Read these four pages, and you’ll understand more about Kuhn’s view of science than just about anyone who talks about paradigm-shifting. Continue reading “If you want a paradigm shift, don’t go looking for it”

How science climbs out of the chaotic morass and into paradigms and puzzles

Welcome to the first meeting of The Finch and Pea’s The Structure of Scientific Revolutions 50th anniversary bull session book club. Grab a drink, pull up a chair, and let’s talk about the first four chapters of that book you always meant to read.

First, a brief word about the preface. Certain famous books are prefaced with apologetic comments by the author, warning us that what is to follow is just an outline or a sketch. We tend to smirk of over the fact that Darwin considered his 502-page behemoth just an abstract. Kuhn says similar things in his preface to Structure, but in this case I take Kuhn’s apologies more seriously. Historical examples are important in this book, but Kuhn tends to allude to episodes in the history of science, rather than discuss them – at least in the first four chapters. Perhaps this is fitting, because in Kuhn’s view, a successful paradigm necessarily leaves a lot left to be done. Continue reading “How science climbs out of the chaotic morass and into paradigms and puzzles”

Time to (re)read Thomas Kuhn

I will admit that I’m a sucker for book anniversaries of any sort, and since this month marks the 50th anniversary of the publication of The Structure of Scientific Revolutions, here’s your excuse to finally read it. I’ve been looking for an excuse to re-read it, since the first go around apparently made no impression on my brain – I will admit that I can’t say a single, intelligent thing about it.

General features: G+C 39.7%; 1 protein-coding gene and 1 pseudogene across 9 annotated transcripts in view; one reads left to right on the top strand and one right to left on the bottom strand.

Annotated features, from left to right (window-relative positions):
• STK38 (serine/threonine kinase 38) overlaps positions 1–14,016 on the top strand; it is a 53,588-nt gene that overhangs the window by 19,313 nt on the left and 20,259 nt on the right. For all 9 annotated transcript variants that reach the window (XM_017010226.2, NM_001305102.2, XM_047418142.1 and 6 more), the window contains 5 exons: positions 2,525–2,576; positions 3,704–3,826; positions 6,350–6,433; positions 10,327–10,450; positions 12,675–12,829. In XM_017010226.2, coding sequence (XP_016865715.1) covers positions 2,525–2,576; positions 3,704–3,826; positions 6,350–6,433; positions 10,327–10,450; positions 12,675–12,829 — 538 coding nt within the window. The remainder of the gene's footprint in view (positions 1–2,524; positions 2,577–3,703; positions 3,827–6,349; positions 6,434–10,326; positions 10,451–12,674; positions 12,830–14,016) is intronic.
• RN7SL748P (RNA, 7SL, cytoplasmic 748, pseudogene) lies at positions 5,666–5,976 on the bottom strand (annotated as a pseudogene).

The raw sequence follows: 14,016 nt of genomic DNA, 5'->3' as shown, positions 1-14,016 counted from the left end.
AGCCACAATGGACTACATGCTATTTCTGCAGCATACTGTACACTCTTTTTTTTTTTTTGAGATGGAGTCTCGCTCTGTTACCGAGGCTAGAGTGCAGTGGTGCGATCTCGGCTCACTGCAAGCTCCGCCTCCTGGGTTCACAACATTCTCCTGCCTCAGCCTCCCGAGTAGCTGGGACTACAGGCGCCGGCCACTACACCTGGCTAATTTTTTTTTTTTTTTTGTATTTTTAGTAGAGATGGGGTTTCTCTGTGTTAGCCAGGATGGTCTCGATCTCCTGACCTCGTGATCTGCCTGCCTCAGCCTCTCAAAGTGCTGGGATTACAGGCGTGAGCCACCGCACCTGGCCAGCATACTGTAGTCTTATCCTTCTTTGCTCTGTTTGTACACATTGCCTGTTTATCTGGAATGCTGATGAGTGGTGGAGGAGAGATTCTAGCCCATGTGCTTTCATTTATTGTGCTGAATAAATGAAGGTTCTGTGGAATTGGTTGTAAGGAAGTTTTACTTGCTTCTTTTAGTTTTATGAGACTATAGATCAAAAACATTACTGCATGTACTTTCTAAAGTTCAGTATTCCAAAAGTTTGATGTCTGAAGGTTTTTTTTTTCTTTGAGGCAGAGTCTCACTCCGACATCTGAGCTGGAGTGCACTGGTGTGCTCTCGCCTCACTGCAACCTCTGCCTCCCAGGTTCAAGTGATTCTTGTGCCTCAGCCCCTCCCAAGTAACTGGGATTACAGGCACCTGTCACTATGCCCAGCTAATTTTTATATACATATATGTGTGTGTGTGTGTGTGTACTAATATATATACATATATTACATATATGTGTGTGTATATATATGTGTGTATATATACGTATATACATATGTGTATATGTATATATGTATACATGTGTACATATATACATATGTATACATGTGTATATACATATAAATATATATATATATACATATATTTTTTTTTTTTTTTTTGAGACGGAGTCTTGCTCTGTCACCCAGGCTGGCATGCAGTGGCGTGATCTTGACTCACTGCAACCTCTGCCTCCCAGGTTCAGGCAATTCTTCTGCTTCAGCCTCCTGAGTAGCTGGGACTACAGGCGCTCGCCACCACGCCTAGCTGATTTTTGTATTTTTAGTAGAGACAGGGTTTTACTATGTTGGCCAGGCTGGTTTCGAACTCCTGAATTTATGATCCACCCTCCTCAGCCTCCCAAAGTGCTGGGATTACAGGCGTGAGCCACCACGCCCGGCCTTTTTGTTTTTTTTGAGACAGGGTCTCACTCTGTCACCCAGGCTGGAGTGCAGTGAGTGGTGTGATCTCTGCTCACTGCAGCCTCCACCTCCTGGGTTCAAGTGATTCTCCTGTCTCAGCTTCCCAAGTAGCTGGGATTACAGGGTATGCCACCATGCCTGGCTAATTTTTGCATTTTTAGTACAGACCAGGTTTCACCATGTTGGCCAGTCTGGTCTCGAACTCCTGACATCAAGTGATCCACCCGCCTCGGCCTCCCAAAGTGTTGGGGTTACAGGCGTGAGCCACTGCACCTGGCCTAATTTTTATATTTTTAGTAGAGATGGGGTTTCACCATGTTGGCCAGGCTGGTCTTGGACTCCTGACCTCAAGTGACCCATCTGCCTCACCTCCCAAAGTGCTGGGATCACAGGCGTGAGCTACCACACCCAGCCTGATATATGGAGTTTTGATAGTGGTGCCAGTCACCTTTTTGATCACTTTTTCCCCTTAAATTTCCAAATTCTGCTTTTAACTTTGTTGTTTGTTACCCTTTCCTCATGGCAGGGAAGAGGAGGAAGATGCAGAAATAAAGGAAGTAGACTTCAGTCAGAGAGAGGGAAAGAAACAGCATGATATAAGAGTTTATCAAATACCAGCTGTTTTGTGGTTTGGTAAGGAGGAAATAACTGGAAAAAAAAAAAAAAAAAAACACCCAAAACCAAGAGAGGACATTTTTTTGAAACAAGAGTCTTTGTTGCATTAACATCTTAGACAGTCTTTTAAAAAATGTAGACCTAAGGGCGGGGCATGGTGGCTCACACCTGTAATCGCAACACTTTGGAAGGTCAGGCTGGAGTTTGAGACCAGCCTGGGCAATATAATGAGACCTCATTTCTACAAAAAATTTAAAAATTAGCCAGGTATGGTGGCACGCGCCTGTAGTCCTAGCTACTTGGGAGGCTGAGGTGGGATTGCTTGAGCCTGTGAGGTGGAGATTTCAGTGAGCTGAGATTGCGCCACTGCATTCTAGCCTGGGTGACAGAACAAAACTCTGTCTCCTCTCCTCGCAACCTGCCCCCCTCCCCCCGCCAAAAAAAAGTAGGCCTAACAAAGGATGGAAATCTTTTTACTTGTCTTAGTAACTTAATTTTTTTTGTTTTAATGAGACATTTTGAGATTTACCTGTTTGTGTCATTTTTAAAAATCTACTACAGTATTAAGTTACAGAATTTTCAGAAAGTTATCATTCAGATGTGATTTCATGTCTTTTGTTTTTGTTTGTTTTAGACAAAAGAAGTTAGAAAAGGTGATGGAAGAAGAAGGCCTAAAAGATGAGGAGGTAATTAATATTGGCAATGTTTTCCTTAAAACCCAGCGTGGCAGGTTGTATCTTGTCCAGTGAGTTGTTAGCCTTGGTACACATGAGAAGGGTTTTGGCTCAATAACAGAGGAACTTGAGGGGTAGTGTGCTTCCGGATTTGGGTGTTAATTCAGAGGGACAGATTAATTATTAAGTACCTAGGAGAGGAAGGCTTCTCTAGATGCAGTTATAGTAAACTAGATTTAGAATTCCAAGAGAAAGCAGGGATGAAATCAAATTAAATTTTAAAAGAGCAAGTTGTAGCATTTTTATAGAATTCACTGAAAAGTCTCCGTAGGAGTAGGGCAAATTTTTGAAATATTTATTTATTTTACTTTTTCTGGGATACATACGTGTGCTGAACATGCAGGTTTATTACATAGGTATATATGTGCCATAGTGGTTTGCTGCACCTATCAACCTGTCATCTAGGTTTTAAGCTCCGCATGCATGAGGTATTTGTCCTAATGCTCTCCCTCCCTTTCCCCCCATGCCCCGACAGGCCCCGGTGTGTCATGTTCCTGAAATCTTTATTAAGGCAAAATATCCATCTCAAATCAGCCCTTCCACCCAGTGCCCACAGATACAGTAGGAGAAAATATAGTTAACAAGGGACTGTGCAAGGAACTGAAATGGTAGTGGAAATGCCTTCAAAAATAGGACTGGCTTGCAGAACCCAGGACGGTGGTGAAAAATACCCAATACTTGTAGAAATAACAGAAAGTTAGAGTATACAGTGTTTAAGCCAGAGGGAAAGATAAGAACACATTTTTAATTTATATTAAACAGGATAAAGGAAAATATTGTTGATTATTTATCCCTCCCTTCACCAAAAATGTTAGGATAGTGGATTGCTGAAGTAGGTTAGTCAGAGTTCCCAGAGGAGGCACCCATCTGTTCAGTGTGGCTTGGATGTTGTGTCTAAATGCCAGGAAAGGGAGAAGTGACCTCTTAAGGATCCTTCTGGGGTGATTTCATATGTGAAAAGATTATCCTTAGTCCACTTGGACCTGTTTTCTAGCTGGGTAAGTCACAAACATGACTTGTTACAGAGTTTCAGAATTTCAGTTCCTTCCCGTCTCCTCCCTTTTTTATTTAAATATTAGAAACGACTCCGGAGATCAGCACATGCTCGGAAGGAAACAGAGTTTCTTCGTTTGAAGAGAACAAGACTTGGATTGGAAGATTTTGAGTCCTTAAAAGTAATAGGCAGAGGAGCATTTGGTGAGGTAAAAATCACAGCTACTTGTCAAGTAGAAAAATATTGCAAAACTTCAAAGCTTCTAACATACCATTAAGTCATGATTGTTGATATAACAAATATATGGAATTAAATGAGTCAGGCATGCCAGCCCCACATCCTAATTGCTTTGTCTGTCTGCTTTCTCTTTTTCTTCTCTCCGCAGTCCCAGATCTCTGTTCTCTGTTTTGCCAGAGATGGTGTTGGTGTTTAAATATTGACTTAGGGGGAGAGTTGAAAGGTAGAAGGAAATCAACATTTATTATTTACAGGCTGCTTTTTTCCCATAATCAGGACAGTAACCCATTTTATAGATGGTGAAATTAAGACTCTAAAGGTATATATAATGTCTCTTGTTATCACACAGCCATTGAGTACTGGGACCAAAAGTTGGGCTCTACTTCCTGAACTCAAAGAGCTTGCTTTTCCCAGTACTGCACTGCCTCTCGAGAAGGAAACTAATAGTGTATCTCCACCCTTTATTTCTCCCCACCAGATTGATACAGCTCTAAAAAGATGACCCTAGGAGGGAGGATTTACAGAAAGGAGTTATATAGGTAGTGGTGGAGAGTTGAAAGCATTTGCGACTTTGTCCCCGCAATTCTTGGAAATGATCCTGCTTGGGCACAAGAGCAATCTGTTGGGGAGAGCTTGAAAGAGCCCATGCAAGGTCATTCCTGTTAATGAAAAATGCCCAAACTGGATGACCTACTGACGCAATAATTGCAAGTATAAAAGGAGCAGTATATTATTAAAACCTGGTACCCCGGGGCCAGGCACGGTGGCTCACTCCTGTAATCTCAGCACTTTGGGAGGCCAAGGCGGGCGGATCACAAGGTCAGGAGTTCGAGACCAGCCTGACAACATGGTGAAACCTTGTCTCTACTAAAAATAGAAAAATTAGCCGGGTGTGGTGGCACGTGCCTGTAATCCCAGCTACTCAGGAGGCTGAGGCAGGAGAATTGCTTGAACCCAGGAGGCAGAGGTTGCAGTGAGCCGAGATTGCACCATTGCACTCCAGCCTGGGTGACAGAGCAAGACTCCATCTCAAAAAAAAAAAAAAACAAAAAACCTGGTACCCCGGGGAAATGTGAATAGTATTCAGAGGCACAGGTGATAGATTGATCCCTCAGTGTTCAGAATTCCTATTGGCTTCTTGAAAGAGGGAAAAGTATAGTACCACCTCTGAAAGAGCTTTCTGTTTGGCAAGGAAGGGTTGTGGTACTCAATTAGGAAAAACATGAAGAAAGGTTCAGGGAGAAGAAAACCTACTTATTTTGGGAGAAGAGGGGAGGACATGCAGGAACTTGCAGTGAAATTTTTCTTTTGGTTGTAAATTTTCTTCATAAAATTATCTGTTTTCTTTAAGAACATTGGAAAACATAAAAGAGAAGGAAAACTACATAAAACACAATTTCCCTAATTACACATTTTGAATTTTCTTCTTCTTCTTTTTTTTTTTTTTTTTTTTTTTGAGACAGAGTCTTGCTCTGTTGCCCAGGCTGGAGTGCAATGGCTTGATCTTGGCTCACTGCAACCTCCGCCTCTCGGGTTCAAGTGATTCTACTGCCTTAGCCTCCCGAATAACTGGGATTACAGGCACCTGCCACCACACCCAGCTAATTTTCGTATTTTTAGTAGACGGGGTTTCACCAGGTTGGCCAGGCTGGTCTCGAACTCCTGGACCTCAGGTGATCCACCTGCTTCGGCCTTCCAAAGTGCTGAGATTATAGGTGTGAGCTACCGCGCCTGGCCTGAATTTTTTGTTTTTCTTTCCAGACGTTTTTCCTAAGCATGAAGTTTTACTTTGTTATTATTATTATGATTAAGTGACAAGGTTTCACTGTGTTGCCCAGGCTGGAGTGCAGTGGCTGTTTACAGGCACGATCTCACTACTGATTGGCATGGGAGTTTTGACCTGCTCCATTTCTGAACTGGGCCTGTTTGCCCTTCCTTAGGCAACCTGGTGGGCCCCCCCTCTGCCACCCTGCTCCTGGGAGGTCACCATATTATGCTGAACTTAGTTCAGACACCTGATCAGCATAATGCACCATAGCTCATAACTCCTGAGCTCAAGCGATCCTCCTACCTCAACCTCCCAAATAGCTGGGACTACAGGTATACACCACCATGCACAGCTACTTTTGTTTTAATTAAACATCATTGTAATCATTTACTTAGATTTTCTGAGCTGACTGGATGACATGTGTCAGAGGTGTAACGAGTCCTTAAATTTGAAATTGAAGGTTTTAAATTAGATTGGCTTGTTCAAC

To get yourself jazzed up, you can read the appreciation in The Guardian, and you can buy yourself the swanky new 50th anniversary edition. As for me, I’m sticking with my less glitzy second edition with the cool, somewhat minimalist cover.

Here’s our schedule, with discussions on Fridays: Continue reading “Time to (re)read Thomas Kuhn”

Not being an experimentalist is no excuse for not understanding experiments

Why are so many non-reproducible experiments so highly cited? Part of the problem may be a growing cultural change in biology: not everyone does experiments now. More and more, biologists are divided into experimentalists and computational biologists. (I hesitate to say theorists, because computational biologists don’t theorize about biology any more than experimental biologists.) The reason for this division is because, thanks to the growing availability of big data sets, it is possible to learn something new by analyzing already available data.

This is a positive development, but the risk is that we create a class of biologists who don’t understand the subtleties of the experiments that produced the data they work with. Continue reading “Not being an experimentalist is no excuse for not understanding experiments”